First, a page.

Discussion in 'Coffeeshops' started by Guest, Feb 2, 2004.

  1. Guest

    Guest Guest

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    THREE people were arrested for drugs offences at Scotland's first
    cannabis cafe, police said last night.

    The arrest of the two men and a woman for possession of cannabis at
    the Purple Haze Cafe coincided with the reclassification of the drug,
    from class B to class C, which came into force yesterday. It is
    understood that Paul Stewart, the owner of the cafe in Leith,
    Edinburgh, was one of the three.

    A Lothian and Borders Police spokesman said: "Three people have been
    arrested and charged with possession of drugs under the Misuse of Drugs Act.

    Two people were seen using drugs within the premises."

    The spokesman said the men, aged 43 and 37, and the 35-year-old woman
    would be made the subject of a report to the procurator fiscal.

    He added that officers had been maintaining a presence outside the
    cafe and had warned customers they could be arrested if seen with any
    illegal substances.

    The cannabis cafe launched as a private members' club yesterday
    afternoon. The initiative means customers will be able to come in off
    the streets and use the soft drug.

    Backed by the Scottish Cannabis Coffeeshop Movement (SCCM), the plan
    aims to highlight what campaigners cite as a confusing legal situation
    surrounding the possession and use of the drug.

    Yesterday's high-profile launch was attended by the SSP MSPs Tommy
    Sheridan and Rosemary Byrne, who came to show "solidarity" with those
    who choose to use cannabis.

    But police warned that despite the downgrading, the drug remained
    illegal and the possession of cannabis was still an offence.

    Speaking yesterday, Mr Stewart, 37, said members would have to bring
    their own cannabis to the cafe because the drug would not be on sale.

    He added the cafe would be tobacco free, but anyone wishing to take
    cannabis would be able to use a vaporiser machine, which eliminates 99
    per cent of the drugs carcinogenic substances.

    Mr Stewart said he wanted to highlight the discrepancy between
    Scotland and the rest of the UK over how the reclassification was
    implemented, adding that he would have to warn all his customers that
    they risked being arrested.

    "In the rest of the UK the presumption of arrest has been taken away,
    but that presumption still remains in Scotland," he said. "It is a
    plain fact that 800,000 people use cannabis in Scotland and we feel
    that we are being socially excluded from taking part in an activity we
    believe is socially acceptable.

    "We are looking for the whole of Scotland to get behind us and we want
    the Executive to be supporting us on this one."

    A statement issued by police last night read: "The change in class
    only impacts on the penalties available to the courts and does not in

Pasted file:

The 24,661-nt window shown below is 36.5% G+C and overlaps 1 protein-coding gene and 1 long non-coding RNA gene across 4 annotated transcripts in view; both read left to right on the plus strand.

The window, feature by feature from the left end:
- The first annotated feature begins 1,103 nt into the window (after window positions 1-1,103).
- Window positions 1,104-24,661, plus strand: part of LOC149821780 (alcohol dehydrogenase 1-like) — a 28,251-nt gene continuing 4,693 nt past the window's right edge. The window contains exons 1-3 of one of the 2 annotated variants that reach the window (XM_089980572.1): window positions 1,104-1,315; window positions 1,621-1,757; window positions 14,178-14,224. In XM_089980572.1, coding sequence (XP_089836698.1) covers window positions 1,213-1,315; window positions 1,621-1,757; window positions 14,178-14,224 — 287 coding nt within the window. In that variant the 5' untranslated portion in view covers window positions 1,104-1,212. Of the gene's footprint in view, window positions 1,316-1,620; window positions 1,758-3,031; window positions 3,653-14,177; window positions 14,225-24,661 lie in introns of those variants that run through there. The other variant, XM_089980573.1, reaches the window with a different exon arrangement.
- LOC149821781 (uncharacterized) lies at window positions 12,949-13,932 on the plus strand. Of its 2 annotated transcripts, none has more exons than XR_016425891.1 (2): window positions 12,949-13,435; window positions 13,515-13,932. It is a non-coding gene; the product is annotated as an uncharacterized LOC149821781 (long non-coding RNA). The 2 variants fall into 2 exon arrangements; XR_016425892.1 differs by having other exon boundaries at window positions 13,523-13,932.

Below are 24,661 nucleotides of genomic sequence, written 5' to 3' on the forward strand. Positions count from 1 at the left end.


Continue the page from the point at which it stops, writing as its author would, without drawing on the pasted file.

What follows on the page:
any way alter police procedures.

    "Where evidence of an offence exists, offenders will continue to be
    charged and reported to the procurator fiscal."

    Last night, an SSP spokesman said police should not be "wasting their
    time" prosecuting cannabis users. "We have to stop criminalising
    people for what after all is a victimless crime," he said.

    The opening of the cafe followed a declaration in the Scottish
    Parliament by Jack McConnell, that the downgrading of cannabis would
    have little effect on how police deal with users and dealers.

    At First Minister's Questions, Mr McConnell attacked the SSP's
    "shameful" drugs policy, condemning "those who intend to interpret the
    law for their own ends".

    He told MSPs: "I want to make clear today that reclassification is not the
    same as decriminalisation. The use and sale of cannabis both remain illegal
    in Scotland.

    "I do not anticipate that cannabis reclassification will have any
    significant implications for policing in Scotland."

    This was, he added, "partly because police time and resources in
    Scotland are already concentrating on those most serious drugs".

    Annabel Goldie, the Tories' justice spokeswoman, said the government's
    mixed messages had given a green light to those who think that they
    are above the law.
  2. dr ACE

    dr ACE Titanium Member

    Reputation Points:
    Oct 17, 2004
    from U.K.
    hope they let medical users grow thier own stash atleast,after changing the lawother wise its abit shi**y really,saying they can haveuses cannabisbut not growit???,theforeforecingpeople to resort to the shitty black market or government apporoved pills & potions...
  3. Guest

    Guest Guest

    Reputation Points:
    Such a harmless act and the police still find the time to stop by and arrest them, while other crimes that may be hurting people are being commited.
  4. Darthcarlos

    Darthcarlos Silver Member

    Reputation Points:
    Jan 21, 2004
    33 y/o
    Oh no its cannabis quick before it takes our children and rapes our wives , ahhhhhhhhh.
  5. purplehaze

    purplehaze Gold Member

    Reputation Points:
    Jan 28, 2005
    from U.S.A.
    Swim thinks if alot of people would open canibis coffee shops in us and keep opening them and keep on it would lead to maybe decriminalization for all the states in us, i dont see how they can decriminalize it in some states and others not its stupid.
  6. quinone

    quinone Newbie

    Reputation Points:
    Jun 24, 2005
    Opening cannabis shops would just lead to
    more arrests. Its much easier to arrest a store owner then a drug
    dealer whose running from you. It would also just give the
    authorities and feds more ammo to knock marijuanna and its use.</font>